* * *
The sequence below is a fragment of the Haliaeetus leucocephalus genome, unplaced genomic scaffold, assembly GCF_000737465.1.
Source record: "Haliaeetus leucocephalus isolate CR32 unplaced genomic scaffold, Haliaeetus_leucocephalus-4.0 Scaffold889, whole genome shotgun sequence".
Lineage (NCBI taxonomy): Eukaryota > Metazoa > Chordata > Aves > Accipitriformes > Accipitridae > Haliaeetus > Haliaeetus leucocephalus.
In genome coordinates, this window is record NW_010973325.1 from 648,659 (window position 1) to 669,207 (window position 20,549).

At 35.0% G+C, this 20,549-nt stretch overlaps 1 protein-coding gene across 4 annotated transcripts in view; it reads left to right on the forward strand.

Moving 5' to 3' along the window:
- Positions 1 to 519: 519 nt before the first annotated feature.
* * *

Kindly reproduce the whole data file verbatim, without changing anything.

The sequence below is a fragment of the Haliaeetus leucocephalus genome, unplaced genomic scaffold, assembly GCF_000737465.1.
Source record: "Haliaeetus leucocephalus isolate CR32 unplaced genomic scaffold, Haliaeetus_leucocephalus-4.0 Scaffold889, whole genome shotgun sequence".
Lineage (NCBI taxonomy): Eukaryota > Metazoa > Chordata > Aves > Accipitriformes > Accipitridae > Haliaeetus > Haliaeetus leucocephalus.
In genome coordinates, this window is record NW_010973325.1 from 648,659 (window position 1) to 669,207 (window position 20,549).

At 35.0% G+C, this 20,549-nt stretch overlaps 1 protein-coding gene across 4 annotated transcripts in view; it reads left to right on the forward strand.

Moving 5' to 3' along the window:
- Positions 1 to 519: 519 nt before the first annotated feature.